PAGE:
I will say, I did not realize how anxiety-inducing this whole process would be. It is a learning experience, to be sure. What’s more, it is absolutely frightening for your family and long-time friends to be able to read your work, particularly if you have grown up the way I have grown up. Yes, I’m almost 40 years old but to write about having sex before marriage, dropping the F-Bomb, writing about divorce… all of these things were extremely taboo when I was a kid growing up in an evangelical pastor’s family. Maybe I have some leftover trauma but as soon as my story went up, I almost went into hysterics thinking about the possibility of my dad reading this.

But as I was stewing in my own anxiety yesterday, God once again interrupted my thoughts. You’re not writing for them. I don’t write Christian fiction. Only Christians read Christian fiction. Only Christians watch Christian movies too, by the way. I write about what it’s like to believe that you are a disappointment to everyone around you. I write about what it’s like to experience shame in a conservative culture and be confused by the religious rules that have been propagated and what it’s like to know God in a way that is different than your parents have known Him. Not to mention, I write about what it’s like to perpetuate shame before you know what it’s like to experience it yourself.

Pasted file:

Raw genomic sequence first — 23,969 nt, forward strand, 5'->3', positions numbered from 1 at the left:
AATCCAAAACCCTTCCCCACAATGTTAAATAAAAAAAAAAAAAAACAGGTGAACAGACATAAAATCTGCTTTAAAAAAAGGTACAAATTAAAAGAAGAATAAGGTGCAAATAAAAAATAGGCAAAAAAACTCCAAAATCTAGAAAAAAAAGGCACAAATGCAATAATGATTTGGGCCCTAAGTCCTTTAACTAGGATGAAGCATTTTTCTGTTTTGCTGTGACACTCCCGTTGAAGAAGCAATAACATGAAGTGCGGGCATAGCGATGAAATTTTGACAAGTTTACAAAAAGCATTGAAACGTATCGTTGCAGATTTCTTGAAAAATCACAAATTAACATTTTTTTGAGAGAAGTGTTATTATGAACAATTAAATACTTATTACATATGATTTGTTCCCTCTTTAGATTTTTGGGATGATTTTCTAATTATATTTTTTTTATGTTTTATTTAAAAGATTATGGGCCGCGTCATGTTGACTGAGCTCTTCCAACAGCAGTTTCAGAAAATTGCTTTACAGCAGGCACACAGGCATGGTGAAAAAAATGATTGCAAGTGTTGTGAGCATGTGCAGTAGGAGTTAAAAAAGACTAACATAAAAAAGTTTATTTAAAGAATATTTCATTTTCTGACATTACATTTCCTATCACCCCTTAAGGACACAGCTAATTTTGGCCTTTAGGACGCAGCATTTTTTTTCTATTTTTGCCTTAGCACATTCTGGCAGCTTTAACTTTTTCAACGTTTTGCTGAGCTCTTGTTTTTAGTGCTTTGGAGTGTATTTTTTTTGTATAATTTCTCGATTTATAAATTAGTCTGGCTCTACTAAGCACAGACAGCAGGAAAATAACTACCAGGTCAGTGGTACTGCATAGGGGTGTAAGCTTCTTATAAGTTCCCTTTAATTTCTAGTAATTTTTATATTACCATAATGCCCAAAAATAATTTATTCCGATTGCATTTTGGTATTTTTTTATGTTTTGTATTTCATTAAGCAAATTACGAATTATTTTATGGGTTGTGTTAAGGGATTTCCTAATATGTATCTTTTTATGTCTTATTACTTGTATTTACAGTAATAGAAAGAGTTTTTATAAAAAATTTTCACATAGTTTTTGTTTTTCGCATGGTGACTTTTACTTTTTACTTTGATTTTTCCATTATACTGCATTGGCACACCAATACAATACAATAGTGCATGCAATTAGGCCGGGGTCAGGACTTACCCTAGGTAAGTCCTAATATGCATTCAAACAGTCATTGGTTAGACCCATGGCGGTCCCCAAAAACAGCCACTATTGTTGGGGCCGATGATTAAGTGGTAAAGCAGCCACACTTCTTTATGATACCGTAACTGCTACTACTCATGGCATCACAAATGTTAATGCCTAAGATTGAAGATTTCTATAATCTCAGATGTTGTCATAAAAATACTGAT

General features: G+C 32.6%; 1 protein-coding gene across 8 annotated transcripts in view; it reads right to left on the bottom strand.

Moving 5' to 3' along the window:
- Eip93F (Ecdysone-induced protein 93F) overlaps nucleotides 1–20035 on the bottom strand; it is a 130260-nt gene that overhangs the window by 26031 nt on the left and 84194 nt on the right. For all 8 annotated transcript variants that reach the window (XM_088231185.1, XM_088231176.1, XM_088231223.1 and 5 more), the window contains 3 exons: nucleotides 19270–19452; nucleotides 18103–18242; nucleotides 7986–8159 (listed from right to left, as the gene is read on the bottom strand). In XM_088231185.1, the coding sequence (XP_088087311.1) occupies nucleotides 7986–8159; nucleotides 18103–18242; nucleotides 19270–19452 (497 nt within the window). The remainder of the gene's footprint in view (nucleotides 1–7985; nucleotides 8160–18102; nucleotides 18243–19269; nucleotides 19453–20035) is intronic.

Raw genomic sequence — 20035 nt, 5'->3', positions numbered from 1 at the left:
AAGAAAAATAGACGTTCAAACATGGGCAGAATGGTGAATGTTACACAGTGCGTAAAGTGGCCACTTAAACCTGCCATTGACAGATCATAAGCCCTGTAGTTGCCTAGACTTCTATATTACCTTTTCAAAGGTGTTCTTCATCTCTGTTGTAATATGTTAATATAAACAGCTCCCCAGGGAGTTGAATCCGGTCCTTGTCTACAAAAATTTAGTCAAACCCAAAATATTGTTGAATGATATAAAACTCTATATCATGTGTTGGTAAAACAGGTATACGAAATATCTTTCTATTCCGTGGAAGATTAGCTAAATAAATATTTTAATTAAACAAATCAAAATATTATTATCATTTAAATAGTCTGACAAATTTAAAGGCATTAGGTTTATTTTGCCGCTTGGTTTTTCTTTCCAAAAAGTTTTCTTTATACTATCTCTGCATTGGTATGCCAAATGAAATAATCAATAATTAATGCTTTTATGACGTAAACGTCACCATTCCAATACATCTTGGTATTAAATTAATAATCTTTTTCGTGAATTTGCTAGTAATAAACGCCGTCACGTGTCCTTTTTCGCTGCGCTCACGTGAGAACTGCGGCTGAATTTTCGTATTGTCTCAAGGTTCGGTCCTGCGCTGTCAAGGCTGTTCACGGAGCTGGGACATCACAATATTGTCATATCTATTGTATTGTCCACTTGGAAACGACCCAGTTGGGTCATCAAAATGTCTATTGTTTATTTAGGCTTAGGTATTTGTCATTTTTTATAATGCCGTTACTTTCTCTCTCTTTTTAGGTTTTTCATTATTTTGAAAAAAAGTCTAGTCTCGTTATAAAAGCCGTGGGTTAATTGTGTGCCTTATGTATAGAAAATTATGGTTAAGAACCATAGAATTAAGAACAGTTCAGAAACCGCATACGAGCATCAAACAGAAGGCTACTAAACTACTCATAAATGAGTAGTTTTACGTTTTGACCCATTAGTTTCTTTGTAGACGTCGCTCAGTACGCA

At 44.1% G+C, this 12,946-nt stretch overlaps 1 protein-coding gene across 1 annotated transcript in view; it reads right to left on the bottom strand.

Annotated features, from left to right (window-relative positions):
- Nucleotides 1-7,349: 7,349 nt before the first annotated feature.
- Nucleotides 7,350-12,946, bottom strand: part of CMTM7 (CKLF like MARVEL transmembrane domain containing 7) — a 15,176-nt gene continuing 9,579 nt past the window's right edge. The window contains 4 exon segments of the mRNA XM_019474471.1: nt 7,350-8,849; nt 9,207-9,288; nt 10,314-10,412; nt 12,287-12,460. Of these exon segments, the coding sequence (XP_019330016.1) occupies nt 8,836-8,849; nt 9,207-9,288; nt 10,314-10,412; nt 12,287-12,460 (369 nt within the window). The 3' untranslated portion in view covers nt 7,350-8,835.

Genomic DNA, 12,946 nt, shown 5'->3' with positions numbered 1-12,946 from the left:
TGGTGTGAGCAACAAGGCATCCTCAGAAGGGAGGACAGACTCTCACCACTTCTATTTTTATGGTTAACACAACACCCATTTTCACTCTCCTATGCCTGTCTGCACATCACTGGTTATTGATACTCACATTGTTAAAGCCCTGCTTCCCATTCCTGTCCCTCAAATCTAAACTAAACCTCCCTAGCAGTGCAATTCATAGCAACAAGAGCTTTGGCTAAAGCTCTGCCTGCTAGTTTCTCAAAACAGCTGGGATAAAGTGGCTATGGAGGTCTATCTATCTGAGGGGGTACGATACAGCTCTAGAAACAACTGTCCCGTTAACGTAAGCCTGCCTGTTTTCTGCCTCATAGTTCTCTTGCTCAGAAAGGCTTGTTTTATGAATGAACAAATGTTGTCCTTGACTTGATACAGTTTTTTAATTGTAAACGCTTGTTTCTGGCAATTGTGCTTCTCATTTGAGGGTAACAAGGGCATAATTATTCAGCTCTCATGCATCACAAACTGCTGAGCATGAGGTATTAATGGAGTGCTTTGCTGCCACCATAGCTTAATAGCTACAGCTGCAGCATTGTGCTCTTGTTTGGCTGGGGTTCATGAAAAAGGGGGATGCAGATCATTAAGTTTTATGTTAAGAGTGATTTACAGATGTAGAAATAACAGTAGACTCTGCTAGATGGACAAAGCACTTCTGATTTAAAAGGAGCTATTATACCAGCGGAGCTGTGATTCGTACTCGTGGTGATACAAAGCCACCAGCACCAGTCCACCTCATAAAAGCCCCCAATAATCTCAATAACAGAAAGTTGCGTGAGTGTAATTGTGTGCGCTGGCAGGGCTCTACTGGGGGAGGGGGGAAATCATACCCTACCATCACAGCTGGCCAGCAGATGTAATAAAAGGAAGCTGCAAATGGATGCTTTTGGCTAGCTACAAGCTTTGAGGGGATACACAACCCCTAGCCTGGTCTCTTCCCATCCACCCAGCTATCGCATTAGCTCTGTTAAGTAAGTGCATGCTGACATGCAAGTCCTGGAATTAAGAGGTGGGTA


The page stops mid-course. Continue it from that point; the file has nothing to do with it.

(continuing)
So the evangelical world can be appalled by what I wrote but I didn’t write it for them. #sorrynotsorry

An Actual Writer

One thing I have learned about grad school is that it is very easy to feel deflated or even a little disillusioned by academia. And yes, I’m already declaring this as a first semester grad student. I often feel like I don’t fit into this world but let’s be real… this isn’t high school. I’m 15 years older than most of my classmates. I don’t need to fit in. I’m here because I’m trying to improve as an artist. This has been a constant dialogue in my brain this semester.